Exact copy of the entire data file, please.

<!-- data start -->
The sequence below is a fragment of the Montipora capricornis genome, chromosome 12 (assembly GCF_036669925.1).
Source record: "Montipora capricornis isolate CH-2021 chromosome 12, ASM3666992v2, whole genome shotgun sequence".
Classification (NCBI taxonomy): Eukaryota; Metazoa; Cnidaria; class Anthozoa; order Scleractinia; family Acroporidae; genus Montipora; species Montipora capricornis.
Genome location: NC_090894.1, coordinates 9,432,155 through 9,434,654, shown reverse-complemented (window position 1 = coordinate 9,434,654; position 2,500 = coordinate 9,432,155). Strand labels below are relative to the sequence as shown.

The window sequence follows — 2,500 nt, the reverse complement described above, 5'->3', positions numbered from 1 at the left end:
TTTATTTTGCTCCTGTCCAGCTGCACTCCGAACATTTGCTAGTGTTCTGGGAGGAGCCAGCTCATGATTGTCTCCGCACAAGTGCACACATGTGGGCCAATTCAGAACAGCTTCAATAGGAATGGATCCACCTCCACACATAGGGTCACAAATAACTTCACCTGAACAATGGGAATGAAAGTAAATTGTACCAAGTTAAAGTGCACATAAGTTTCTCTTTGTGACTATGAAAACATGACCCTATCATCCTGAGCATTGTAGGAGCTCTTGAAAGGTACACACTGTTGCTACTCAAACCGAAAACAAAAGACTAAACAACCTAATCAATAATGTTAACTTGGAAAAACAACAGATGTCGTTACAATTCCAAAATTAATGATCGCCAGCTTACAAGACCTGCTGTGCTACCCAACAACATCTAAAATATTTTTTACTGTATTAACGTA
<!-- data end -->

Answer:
The sequence below is a fragment of the Montipora capricornis genome, chromosome 12 (assembly GCF_036669925.1).
Source record: "Montipora capricornis isolate CH-2021 chromosome 12, ASM3666992v2, whole genome shotgun sequence".
Classification (NCBI taxonomy): Eukaryota; Metazoa; Cnidaria; class Anthozoa; order Scleractinia; family Acroporidae; genus Montipora; species Montipora capricornis.
Genome location: NC_090894.1, coordinates 9,432,155 through 9,434,654, shown reverse-complemented (window position 1 = coordinate 9,434,654; position 2,500 = coordinate 9,432,155). Strand labels below are relative to the sequence as shown.

The window sequence follows — 2,500 nt, the reverse complement described above, 5'->3', positions numbered from 1 at the left end:
TTTATTTTGCTCCTGTCCAGCTGCACTCCGAACATTTGCTAGTGTTCTGGGAGGAGCCAGCTCATGATTGTCTCCGCACAAGTGCACACATGTGGGCCAATTCAGAACAGCTTCAATAGGAATGGATCCACCTCCACACATAGGGTCACAAATAACTTCACCTGAACAATGGGAATGAAAGTAAATTGTACCAAGTTAAAGTGCACATAAGTTTCTCTTTGTGACTATGAAAACATGACCCTATCATCCTGAGCATTGTAGGAGCTCTTGAAAGGTACACACTGTTGCTACTCAAACCGAAAACAAAAGACTAAACAACCTAATCAATAATGTTAACTTGGAAAAACAACAGATGTCGTTACAATTCCAAAATTAATGATCGCCAGCTTACAAGACCTGCTGTGCTACCCAACAACATCTAAAATATTTTTTACTGTATTAACGTA